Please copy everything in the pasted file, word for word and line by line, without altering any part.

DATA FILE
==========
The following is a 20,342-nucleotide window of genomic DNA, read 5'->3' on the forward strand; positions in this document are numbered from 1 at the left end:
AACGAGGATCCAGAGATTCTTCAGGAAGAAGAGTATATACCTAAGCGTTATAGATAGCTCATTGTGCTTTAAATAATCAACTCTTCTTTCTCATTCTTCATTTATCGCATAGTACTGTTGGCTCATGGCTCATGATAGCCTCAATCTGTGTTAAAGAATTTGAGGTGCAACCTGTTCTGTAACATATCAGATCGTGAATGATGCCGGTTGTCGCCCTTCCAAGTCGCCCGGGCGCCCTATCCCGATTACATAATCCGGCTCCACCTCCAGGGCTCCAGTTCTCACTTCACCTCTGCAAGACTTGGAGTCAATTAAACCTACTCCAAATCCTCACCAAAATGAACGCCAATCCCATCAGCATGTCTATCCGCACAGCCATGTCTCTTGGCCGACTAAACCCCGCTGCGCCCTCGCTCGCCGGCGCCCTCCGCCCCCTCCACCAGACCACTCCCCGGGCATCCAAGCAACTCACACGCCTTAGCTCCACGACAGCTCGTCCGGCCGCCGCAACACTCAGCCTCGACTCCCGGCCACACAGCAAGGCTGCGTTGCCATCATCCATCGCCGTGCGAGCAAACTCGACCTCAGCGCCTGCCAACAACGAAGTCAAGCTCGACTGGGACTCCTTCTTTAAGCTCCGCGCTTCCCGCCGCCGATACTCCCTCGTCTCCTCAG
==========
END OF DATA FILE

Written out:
The following is a 20,342-nucleotide window of genomic DNA, read 5'->3' on the forward strand; positions in this document are numbered from 1 at the left end:
AACGAGGATCCAGAGATTCTTCAGGAAGAAGAGTATATACCTAAGCGTTATAGATAGCTCATTGTGCTTTAAATAATCAACTCTTCTTTCTCATTCTTCATTTATCGCATAGTACTGTTGGCTCATGGCTCATGATAGCCTCAATCTGTGTTAAAGAATTTGAGGTGCAACCTGTTCTGTAACATATCAGATCGTGAATGATGCCGGTTGTCGCCCTTCCAAGTCGCCCGGGCGCCCTATCCCGATTACATAATCCGGCTCCACCTCCAGGGCTCCAGTTCTCACTTCACCTCTGCAAGACTTGGAGTCAATTAAACCTACTCCAAATCCTCACCAAAATGAACGCCAATCCCATCAGCATGTCTATCCGCACAGCCATGTCTCTTGGCCGACTAAACCCCGCTGCGCCCTCGCTCGCCGGCGCCCTCCGCCCCCTCCACCAGACCACTCCCCGGGCATCCAAGCAACTCACACGCCTTAGCTCCACGACAGCTCGTCCGGCCGCCGCAACACTCAGCCTCGACTCCCGGCCACACAGCAAGGCTGCGTTGCCATCATCCATCGCCGTGCGAGCAAACTCGACCTCAGCGCCTGCCAACAACGAAGTCAAGCTCGACTGGGACTCCTTCTTTAAGCTCCGCGCTTCCCGCCGCCGATACTCCCTCGTCTCCTCAG